As I have been reading Piketty, I have tried to understand his thesis by examining my own experience. He argues that the ratio of capital to national income (GDP minus depreciation) will increase and that returns on capital will remain relatively constant. As a result, capital returns will command a higher percentage of GDP over time and wages will command lower and lower percentages. This will tend to feed on itself because capital is concentrated in the hands of the wealthy so that the wealthy's share of total income (capital plus wages) will increase leading to the reinvestment of ever higher percentages of GDP each year which will lead the ratio to increase to ever higher levels.
Piketty correctly measures capital by current fair market value (use of original cost would create all sorts of problems). As I think through my own experiences, I have begun to realize that a major factor in businesses I have been involved with has been technological obsolescence. While Piketty takes account of traditional depreciation in the form of wear and tear on equipment and other forms of capital, he does not seem to come to grips with technological obsolescence. In my lifetime, I have seen entire businesses - like video cassette rentals and dial up internet - emerge, expand and disappear. My wife worked for a video production company whose major problem was that the equipment it bought lost virtually all of its value after three or four years due to the availability of better and less expensive new products. Law firms I worked for replaced word processing equipment and computers on a regular basis. We are all familiar with Moore's Law and the tremendous advances in computer technology it has permitted. The dark side of this trend is that there has been enormous turnover and lots of equipment has to be scrapped shortly after it is unpacked.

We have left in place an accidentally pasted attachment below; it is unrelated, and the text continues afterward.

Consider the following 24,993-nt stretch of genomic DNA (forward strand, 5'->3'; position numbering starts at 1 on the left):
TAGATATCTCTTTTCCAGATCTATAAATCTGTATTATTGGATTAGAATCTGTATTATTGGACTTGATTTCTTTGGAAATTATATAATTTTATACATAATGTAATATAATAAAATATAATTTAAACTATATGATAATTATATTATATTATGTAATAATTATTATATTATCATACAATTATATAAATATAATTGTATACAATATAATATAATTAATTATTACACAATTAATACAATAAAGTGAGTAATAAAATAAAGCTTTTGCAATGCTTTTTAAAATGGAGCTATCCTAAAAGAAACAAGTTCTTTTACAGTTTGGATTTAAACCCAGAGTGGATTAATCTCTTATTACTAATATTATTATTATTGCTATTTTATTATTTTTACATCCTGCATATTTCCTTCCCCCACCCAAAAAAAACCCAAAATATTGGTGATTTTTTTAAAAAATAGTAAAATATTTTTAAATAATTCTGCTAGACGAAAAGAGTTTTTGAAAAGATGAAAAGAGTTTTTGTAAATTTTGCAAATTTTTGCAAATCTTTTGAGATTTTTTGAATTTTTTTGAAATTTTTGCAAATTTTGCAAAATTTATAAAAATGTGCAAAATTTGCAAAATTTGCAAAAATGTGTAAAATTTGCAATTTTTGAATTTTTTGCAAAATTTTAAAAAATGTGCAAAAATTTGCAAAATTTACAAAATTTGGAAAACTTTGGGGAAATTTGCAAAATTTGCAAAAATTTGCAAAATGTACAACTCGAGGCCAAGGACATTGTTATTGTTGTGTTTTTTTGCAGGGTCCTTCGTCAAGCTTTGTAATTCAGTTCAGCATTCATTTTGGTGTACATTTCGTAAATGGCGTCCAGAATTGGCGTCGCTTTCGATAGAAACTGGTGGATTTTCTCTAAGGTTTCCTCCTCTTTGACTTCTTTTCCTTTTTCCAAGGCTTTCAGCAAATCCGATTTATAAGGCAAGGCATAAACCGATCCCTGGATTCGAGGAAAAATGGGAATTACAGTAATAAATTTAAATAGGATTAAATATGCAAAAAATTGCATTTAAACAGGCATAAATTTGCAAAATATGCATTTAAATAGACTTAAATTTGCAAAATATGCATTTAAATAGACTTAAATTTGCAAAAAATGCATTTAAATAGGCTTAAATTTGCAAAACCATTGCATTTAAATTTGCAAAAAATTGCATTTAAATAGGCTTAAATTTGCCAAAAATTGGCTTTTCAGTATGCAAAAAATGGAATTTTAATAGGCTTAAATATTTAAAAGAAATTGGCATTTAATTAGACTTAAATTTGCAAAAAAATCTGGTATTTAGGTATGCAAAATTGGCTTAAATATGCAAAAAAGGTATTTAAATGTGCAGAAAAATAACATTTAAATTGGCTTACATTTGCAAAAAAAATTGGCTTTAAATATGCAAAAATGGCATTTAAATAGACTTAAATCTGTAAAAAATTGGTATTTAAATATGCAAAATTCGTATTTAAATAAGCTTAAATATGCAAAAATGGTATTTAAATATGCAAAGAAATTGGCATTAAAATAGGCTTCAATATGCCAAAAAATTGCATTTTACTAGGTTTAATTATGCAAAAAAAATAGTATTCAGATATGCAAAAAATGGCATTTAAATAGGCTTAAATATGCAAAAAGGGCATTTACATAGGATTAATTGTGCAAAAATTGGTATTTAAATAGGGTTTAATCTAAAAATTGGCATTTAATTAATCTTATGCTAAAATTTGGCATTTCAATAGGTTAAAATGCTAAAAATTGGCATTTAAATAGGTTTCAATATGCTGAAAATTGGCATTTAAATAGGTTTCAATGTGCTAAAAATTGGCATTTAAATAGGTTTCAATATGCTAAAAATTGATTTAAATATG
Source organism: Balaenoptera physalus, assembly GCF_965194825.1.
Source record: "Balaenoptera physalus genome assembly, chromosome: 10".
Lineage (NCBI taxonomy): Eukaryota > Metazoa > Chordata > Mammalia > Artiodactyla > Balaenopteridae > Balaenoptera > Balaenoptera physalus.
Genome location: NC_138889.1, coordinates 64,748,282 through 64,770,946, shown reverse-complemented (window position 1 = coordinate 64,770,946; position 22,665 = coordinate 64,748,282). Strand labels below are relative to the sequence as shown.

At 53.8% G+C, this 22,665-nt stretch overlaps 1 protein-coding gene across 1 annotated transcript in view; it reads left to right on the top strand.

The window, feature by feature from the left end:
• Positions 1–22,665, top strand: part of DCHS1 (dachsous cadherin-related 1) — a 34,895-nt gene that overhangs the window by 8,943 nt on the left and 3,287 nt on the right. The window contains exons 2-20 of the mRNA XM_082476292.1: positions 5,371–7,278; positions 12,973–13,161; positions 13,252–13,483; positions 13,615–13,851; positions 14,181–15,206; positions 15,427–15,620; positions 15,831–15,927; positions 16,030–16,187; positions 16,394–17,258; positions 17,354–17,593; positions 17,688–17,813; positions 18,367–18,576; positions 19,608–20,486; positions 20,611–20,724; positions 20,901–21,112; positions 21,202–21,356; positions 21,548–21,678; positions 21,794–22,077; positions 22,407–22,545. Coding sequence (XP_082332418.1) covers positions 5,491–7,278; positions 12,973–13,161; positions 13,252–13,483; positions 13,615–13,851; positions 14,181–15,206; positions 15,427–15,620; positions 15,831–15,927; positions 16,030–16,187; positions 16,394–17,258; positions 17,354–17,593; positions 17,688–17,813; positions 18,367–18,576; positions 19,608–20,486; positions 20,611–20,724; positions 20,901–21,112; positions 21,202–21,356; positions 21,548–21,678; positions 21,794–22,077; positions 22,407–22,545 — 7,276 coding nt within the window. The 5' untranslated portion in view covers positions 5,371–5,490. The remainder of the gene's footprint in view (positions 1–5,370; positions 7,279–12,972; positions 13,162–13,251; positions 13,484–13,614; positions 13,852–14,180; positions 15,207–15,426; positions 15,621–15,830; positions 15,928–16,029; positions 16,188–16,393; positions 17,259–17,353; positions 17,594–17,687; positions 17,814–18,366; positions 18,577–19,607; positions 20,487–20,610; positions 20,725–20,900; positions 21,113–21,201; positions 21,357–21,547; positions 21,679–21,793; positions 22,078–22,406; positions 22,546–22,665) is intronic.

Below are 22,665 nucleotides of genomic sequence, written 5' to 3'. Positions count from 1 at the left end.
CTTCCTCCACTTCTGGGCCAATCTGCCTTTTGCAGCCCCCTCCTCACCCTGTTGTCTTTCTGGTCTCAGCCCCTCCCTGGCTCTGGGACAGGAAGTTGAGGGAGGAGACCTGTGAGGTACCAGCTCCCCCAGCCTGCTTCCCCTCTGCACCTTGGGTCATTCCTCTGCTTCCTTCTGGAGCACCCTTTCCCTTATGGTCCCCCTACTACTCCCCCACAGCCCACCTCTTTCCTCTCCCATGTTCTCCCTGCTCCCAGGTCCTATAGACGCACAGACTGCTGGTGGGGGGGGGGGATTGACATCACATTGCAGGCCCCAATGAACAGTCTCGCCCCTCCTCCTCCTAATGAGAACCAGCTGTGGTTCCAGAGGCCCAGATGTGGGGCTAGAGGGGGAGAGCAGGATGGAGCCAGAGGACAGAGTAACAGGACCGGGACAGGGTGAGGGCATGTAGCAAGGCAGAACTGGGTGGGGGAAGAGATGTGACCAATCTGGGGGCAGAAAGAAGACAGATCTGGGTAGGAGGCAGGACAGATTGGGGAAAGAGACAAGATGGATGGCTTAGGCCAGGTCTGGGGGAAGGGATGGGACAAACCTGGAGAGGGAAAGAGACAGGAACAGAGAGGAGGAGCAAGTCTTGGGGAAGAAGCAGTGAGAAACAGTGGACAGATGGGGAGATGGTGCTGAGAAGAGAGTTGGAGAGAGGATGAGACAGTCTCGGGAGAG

I don't think Piketty includes this dynamic in his analysis. And - using his model - increases in capital investment may not increase the ratio of total capital to GDP as predicted. This is because new capital is likely to be deployed in R&D and new product development and deployment. The more new capital that is invested, the faster the rate of technological obsolescence. If we calculate total capital by estimating fair market value, then new capital will tend to destroy old capital through technological obsolescence and an equilibrium may be attained.
I have to think this through some more but it is definitely one possible hole in Piketty's analysis. It may not invalidate his conclusions but it may temper some of the impacts.